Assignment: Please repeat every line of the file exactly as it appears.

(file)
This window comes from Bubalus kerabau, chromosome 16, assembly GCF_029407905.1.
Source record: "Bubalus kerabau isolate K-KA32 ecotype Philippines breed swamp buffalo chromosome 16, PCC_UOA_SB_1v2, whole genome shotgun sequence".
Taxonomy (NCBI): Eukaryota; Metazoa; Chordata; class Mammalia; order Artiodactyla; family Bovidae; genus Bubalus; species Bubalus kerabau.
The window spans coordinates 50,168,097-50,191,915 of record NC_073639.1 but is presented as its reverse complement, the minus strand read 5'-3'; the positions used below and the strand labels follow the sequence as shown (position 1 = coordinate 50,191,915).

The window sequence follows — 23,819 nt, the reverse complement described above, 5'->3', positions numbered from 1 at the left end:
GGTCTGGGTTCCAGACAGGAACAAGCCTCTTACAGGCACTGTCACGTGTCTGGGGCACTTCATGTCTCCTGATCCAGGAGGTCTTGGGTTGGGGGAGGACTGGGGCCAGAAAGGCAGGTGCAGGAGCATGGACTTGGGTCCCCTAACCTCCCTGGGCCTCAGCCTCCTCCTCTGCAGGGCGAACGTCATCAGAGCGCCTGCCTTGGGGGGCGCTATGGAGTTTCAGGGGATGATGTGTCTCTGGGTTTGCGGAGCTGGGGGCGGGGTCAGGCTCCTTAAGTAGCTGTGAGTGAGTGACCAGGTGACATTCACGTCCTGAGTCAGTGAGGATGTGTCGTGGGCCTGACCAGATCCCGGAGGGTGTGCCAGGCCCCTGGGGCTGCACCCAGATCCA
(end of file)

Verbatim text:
This window comes from Bubalus kerabau, chromosome 16, assembly GCF_029407905.1.
Source record: "Bubalus kerabau isolate K-KA32 ecotype Philippines breed swamp buffalo chromosome 16, PCC_UOA_SB_1v2, whole genome shotgun sequence".
Taxonomy (NCBI): Eukaryota; Metazoa; Chordata; class Mammalia; order Artiodactyla; family Bovidae; genus Bubalus; species Bubalus kerabau.
The window spans coordinates 50,168,097-50,191,915 of record NC_073639.1 but is presented as its reverse complement, the minus strand read 5'-3'; the positions used below and the strand labels follow the sequence as shown (position 1 = coordinate 50,191,915).

The window sequence follows — 23,819 nt, the reverse complement described above, 5'->3', positions numbered from 1 at the left end:
GGTCTGGGTTCCAGACAGGAACAAGCCTCTTACAGGCACTGTCACGTGTCTGGGGCACTTCATGTCTCCTGATCCAGGAGGTCTTGGGTTGGGGGAGGACTGGGGCCAGAAAGGCAGGTGCAGGAGCATGGACTTGGGTCCCCTAACCTCCCTGGGCCTCAGCCTCCTCCTCTGCAGGGCGAACGTCATCAGAGCGCCTGCCTTGGGGGGCGCTATGGAGTTTCAGGGGATGATGTGTCTCTGGGTTTGCGGAGCTGGGGGCGGGGTCAGGCTCCTTAAGTAGCTGTGAGTGAGTGACCAGGTGACATTCACGTCCTGAGTCAGTGAGGATGTGTCGTGGGCCTGACCAGATCCCGGAGGGTGTGCCAGGCCCCTGGGGCTGCACCCAGATCCA